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Periodic Report Summary 1 - MITDYN (Studies on the role of Plk1 localization and activity in the regulation of microtubule dynamics during mitosis)

Microtubules are long polar polymers composed of alpha- and beta-tubulin. Microtubules switch stochastically between growth and shrinkage, a tightly-controlled process known as dynamic instability that is critical for microtubule function in cellular processes. At the interphase to mitosis transition, the microtubule cytoskeleton undergoes rapid remodeling with an increase in its dynamics parameters, which allows microtubules to rearrange and assemble into a spindle, while also capturing and aligning chromosomes. Regulators of microtubule dynamics increase the catastrophe rate to an estimated two to ten-fold and decrease the rescue rate four-fold. In particular, the Kinesin-13 family members are major microtubule depolymerases that hydrolyze ATP to promote microtubule catastrophe. Importantly, kinesin-13 proteins can also depolymerize taxol-stabilized microtubules and are implicated in the resistance to taxol in cancer cell lines. However they are tightly regulated by intrinsic and extrinsic factors to control chromosome segregation spatially and temporally. Our lab focuses on the kinesin-13, MCAK, as a paradigm for the mechanism and regulation of microtubule depolymerases. MCAK is recruited to the plus tips of microtubules via End-Binding (EB) proteins and to kinetochores through an interaction with Sgo2. At the onset of mitosis, the kinesin-8 Kif18b associates with MCAK and EB1 to generate a powerful microtubule depolymerizing complex and dramatically remodels the microtubule cytoskeleton to allow efficient chromosome capture, alignment and segregation. However, the molecular mechanisms by which these proteins associate and synergize to promote microtubule depolymerization and facilitate timely mitotic progression is unclear.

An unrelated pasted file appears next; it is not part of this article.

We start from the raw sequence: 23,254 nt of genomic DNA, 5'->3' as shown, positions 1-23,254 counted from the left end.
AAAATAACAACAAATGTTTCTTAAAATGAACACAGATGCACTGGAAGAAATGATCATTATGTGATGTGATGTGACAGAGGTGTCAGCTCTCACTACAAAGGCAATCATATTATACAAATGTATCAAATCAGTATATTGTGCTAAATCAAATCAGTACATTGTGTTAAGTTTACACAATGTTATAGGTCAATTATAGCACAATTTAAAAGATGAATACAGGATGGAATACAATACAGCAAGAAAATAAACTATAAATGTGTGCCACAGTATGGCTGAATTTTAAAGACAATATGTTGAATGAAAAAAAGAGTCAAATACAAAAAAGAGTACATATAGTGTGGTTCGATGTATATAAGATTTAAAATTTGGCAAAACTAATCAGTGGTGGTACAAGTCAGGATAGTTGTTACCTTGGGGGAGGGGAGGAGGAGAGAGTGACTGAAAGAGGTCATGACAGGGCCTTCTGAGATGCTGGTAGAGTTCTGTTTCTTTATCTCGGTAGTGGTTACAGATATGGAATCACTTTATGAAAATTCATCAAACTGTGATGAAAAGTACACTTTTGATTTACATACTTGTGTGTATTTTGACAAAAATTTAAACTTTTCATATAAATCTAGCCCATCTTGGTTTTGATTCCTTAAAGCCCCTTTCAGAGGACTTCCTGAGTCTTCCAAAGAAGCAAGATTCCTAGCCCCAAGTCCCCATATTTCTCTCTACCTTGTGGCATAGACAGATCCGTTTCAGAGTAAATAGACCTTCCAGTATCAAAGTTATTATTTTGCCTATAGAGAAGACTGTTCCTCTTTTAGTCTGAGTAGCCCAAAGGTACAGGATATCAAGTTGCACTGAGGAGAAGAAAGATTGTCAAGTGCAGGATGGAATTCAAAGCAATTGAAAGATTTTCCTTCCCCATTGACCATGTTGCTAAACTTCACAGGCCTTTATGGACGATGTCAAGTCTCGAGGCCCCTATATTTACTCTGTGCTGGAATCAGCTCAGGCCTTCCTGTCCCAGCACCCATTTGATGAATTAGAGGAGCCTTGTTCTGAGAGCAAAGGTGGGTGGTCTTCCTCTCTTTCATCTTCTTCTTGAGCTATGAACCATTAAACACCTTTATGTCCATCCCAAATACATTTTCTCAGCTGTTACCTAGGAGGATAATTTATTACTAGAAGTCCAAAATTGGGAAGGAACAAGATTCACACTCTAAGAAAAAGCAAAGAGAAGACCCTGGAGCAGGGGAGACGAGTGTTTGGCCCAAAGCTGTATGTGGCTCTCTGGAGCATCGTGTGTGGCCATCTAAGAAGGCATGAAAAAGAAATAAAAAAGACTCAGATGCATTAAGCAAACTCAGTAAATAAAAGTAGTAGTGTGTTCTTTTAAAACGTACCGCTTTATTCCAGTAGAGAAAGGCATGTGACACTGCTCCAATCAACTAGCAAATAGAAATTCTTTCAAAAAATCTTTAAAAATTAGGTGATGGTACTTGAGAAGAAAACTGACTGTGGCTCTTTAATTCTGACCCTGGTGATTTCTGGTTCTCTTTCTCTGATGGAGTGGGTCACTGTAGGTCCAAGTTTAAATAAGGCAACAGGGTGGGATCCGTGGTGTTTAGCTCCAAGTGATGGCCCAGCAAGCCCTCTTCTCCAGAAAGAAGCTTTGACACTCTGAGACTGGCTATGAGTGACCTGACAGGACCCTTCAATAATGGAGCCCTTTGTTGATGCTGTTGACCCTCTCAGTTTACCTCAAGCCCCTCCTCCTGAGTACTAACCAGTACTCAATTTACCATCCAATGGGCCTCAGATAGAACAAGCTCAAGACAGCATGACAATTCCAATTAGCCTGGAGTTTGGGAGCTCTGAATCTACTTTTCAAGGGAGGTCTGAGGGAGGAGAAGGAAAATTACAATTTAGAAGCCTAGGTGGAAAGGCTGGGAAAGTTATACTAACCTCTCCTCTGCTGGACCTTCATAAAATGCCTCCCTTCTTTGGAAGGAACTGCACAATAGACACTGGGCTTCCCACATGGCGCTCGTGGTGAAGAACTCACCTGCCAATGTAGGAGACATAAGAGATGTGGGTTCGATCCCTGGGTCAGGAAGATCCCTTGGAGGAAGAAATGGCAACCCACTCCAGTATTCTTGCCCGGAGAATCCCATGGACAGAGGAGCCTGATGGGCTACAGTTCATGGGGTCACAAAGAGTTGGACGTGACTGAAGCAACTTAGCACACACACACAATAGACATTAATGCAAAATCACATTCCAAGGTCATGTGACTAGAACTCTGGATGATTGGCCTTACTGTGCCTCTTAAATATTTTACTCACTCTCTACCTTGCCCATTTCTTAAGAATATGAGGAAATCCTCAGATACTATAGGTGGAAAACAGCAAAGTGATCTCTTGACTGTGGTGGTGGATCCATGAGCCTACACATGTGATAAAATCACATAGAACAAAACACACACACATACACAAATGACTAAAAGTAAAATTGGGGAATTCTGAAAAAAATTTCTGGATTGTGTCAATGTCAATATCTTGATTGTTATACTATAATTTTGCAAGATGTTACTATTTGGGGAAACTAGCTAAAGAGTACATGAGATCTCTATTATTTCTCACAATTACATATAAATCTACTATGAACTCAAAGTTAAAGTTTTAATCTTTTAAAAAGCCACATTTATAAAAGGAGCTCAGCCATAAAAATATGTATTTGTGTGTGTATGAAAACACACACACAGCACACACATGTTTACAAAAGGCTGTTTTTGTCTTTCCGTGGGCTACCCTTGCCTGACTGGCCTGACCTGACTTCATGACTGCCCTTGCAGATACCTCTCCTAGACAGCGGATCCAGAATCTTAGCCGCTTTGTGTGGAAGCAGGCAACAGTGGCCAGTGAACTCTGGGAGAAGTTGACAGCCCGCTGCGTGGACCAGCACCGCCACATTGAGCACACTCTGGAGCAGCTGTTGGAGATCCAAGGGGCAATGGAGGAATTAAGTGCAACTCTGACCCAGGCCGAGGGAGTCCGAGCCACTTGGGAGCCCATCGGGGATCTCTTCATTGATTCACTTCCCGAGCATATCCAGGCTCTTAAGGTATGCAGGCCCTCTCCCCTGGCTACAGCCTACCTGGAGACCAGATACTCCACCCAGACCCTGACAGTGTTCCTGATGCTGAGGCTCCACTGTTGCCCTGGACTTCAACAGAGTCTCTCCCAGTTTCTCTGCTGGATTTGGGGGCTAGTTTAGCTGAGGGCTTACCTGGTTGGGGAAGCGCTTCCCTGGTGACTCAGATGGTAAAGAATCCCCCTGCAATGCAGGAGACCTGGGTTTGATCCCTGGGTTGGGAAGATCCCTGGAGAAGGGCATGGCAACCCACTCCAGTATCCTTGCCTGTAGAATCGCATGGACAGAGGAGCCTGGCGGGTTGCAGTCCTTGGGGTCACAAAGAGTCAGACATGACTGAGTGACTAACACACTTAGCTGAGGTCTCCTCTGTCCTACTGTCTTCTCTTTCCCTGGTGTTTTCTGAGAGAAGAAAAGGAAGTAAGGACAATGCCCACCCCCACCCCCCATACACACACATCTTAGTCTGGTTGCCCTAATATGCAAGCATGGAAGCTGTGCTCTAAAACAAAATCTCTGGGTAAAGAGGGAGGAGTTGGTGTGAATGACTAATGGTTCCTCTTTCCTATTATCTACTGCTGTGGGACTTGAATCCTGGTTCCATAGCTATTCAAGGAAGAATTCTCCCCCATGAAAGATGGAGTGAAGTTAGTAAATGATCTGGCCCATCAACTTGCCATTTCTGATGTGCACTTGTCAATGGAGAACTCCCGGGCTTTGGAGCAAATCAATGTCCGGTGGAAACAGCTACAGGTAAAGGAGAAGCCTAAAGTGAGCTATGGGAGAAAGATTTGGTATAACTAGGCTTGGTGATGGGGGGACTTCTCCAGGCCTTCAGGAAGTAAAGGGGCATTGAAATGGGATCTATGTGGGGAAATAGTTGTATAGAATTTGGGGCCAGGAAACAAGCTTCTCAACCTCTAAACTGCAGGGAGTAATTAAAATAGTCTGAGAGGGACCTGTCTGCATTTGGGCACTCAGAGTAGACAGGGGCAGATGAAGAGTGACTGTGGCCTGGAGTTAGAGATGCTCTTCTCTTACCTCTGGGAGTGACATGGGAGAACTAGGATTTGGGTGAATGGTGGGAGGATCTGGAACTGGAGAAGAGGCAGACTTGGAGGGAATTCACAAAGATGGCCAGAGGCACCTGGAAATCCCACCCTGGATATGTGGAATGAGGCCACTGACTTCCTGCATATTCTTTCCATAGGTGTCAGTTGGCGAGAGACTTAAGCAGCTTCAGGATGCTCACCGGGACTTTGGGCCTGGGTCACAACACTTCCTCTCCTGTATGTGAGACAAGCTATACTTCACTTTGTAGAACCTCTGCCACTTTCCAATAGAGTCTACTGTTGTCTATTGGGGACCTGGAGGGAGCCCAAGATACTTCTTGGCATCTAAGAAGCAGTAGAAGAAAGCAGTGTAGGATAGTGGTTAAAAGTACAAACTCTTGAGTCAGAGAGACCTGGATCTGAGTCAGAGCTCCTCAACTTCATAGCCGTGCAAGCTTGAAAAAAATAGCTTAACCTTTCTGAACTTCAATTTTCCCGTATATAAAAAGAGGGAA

In this project, we aim to understand the function and role of the Kinesin-8 Kif18b in regulating specifically the Kinesin-13 MCAK function during mitosis and the implication for spindle assembly, positioning and for chromosome segregation. First we are conducting cell biology and biochemistry studies of the Kinesin-8 to understand the molecular basis for the properties of Kif18b and its function in the cell. We are also performing structural studies on the non-motor regions of Kif18b which are essential for targeting to microtubule ends. Reconstitution of a kinesin-8 in vitro and analysis of its interaction with the Kinesin-13 MCAK member at single microtubule ends will complement our structural approach, for which we are expert. The combination of structural, biophysical and cellular studies with aim of reconstituting the biological complexity found at microtubule tips is groundbreaking and will allow us in future studies to understand how the combinatorial associations of microtubule regulators cooperate spatially and temporally to coordinate plus end dynamics.

Reported by

United Kingdom


Life Sciences
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